Sun Q&A

David Nitkin on state politics issues

Maryland political editor answers selected readers' questions

December 05, 2005|By DAVID NITKIN

Note: First installment of a new weekly feature.

Frank Martino, North East: Are the state employees going to get anything to cover all they lost to make the state surplus?

Nitkin: Salaries and benefits for state employees will largely be determined by the proposed budget for the next fiscal year submitted by Gov. Robert L. Ehrlich Jr. in January. Health care costs for workers are rising and continue to be a budgetary problem for the state. It is more likely that surplus funds -- leftover from previous budget years and due to higher-than-projected tax revenues -- would be spent on one-time expenditures such as buildings than on ongoing expenses such as salaries or benefits. But such spending could conceivably include a one-time "bonus" for state employees, which would not add to ongoing expenses.

Several officials, including Comptroller William Donald Schaefer, an Ehrlich ally, have called for workers to receive a cost-of-living increase and better prescription drug benefits. The governor has not committed to such spending.

LC, Baltimore: Why is there such a lack of Maryland media coverage on the Jack Abramoff, Michael Scanlon, Gus Boulis, Congressman [Tom] Delay and Congressman Bob Ney connections to a huge money-laundering scandal? Abramoff and his wife owned the Eshkol Academy in Maryland. Recently, the South Florida Sun-Sentinel identified one of them having a gun conviction in the city of Baltimore.

Nitkin: On the state level, The Sun has written several prominently placed stories about Edward Miller, a deputy chief of staff to Ehrlich who founded a company that appears to have been used by Abramoff to launder money from Tyco and other companies he represented.

Mark, Baltimore: Assuming that the Democrats win the governor's race next year and maintain current legislative majorities, do you think that there will be a much higher number of bills that are signed by the new governor (in early 2007) than we saw during the last few years?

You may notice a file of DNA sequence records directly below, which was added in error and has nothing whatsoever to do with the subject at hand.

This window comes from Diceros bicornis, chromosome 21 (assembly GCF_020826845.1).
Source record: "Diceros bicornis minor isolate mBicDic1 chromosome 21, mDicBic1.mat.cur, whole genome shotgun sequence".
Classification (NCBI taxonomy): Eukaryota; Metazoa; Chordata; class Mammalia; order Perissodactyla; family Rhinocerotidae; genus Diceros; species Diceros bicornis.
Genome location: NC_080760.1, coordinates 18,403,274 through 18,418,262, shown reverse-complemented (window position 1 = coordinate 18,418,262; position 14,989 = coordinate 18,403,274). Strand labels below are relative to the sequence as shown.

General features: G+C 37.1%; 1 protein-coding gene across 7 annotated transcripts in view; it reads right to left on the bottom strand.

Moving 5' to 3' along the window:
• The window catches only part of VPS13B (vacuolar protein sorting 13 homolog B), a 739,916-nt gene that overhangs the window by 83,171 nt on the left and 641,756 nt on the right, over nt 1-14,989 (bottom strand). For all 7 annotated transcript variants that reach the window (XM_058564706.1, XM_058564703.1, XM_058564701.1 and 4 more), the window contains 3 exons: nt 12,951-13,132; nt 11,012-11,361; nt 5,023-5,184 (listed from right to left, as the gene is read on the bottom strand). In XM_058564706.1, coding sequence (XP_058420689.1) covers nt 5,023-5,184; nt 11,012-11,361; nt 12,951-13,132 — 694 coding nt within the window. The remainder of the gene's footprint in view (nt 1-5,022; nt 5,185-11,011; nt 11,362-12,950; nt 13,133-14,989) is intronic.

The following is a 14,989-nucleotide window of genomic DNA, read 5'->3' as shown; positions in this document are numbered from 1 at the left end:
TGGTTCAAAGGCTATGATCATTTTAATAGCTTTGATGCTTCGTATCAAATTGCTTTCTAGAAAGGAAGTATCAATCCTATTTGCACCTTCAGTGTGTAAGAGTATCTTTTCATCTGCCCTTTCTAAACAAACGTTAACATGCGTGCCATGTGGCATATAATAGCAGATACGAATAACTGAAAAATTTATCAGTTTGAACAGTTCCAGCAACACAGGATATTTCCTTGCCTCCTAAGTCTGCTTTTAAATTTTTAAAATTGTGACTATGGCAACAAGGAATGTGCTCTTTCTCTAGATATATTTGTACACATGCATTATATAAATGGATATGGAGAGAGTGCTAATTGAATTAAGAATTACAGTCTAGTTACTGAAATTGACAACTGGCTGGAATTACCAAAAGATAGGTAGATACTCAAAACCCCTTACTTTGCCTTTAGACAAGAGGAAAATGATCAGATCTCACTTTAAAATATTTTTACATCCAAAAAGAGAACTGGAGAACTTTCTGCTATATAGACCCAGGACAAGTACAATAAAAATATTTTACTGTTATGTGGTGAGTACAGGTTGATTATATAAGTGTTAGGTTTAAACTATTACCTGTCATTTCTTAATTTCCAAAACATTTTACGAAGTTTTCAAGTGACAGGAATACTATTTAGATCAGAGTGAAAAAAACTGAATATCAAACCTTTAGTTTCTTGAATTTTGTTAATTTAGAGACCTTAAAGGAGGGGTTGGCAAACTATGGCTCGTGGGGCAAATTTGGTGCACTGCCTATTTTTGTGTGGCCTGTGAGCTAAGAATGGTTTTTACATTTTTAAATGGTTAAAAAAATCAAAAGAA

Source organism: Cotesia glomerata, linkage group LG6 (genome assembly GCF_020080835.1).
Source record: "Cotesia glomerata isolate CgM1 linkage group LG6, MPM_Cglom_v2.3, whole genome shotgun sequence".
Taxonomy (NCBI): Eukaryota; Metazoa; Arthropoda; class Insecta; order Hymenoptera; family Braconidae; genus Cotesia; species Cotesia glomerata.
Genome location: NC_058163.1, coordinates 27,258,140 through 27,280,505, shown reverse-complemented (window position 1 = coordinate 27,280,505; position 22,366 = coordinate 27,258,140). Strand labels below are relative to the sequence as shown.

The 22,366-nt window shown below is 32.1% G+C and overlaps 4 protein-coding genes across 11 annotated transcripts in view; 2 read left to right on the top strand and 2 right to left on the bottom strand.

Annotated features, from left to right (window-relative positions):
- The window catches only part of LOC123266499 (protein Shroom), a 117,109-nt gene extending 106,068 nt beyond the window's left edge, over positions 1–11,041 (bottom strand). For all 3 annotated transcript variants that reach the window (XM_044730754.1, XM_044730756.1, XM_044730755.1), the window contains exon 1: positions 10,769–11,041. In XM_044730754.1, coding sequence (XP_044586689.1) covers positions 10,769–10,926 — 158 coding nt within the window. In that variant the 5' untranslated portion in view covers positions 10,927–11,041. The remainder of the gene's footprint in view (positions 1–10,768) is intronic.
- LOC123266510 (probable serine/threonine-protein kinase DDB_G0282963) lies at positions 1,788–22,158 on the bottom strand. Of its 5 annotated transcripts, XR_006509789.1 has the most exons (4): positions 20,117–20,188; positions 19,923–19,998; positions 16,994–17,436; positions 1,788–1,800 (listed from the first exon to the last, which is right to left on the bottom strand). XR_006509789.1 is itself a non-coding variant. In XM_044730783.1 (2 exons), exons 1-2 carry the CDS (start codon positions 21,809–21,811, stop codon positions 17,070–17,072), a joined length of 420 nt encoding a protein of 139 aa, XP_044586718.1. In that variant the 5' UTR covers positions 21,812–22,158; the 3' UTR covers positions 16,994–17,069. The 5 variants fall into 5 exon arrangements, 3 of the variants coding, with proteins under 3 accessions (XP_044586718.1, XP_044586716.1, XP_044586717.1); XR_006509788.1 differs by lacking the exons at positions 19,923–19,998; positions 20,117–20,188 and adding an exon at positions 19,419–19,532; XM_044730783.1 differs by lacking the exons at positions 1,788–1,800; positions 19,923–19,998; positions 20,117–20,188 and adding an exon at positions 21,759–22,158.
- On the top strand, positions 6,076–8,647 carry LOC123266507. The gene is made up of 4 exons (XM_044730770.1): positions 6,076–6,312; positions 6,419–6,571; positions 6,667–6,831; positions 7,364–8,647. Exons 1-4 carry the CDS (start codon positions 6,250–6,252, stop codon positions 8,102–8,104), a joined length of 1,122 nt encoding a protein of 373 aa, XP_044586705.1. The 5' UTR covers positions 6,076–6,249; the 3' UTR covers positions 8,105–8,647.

Nitkin: What we have seen in the past couple of years are a relatively high number of bills vetoed by the governor (somewhere around two dozen), and a relatively high number of veto overrides by the Democrat-controlled Assembly (about three or four a year, but the votes have been very contentious, with the governor fighting vigorously for his vetoes to be sustained). If a Democrat were to win in 2006, chances are there would be fewer bills vetoed by the new governor in 2007. Overall, however, roughly the same number of bills would probably pass and be signed, which annually is in the hundreds.

Gregory Thomas Jr., Baltimore: Who will be mayor of Baltimore after next year's general election?

Nitkin: If Montgomery County Executive Douglas M. Duncan wins the gubernatorial primary or Ehrlich wins the general election, the mayor of Baltimore will continue to be Martin O'Malley.

O'Malley does not have to resign his current position to run for governor, and would step down only if he wins both the primary and the general elections (the terms of mayor and governor are not concurrent). The next mayoral election is in 2007. If O'Malley is elected governor, City Council President Sheila Dixon would serve as mayor until the 2007 election.

William Marye, Millersville: Is it true that William Donald Schaefer has been given the authority to review the benefits to retired state employees and make cuts and/or adjustments to their retirement plans as he sees fit?

Nitkin: William, after getting this question, I did some reporting and the answer appears to be that what you describe is not true. Schaefer, the state comptroller, is chairman of the board of trustees of the Maryland State Retirement and Pension System. The board administers the pension system, but has nothing to do with benefits for retirees.

Michael Golden, a spokesman for Schaefer, said he knows nothing about Schaefer being given authority to review and adjust pensions or benefits unilaterally. Nor does Tom Lee, the executive director of the pension system. Lee notes that benefits for retirees are determined by statute, and the laws must be approved by the General Assembly.

Randy Gogatz, Atlanta: Why do so many blacks treat [Maryland Lt. Gov.] Michael S. Steele, who is obviously a source of pride for their race, with such uncivil, vociferous, almost adolescent disdain? What has he done that warrants such harsh reaction?

Nitkin: Actually, Randy, my experience is that blacks in Maryland -- both elected officials and residents -- treat Steele with the respect that his office of lieutenant governor accords. You are probably referring to media accounts of several racially tinged incidents, such as Oreos appearing at a 2002 debate and a doctored minstrel photograph of Steele on a blog. Those incidents are either old, or not related to Maryland.

Many black Democrats, however, say they disagree with Steele's conservative views on the role of government in problem-solving.

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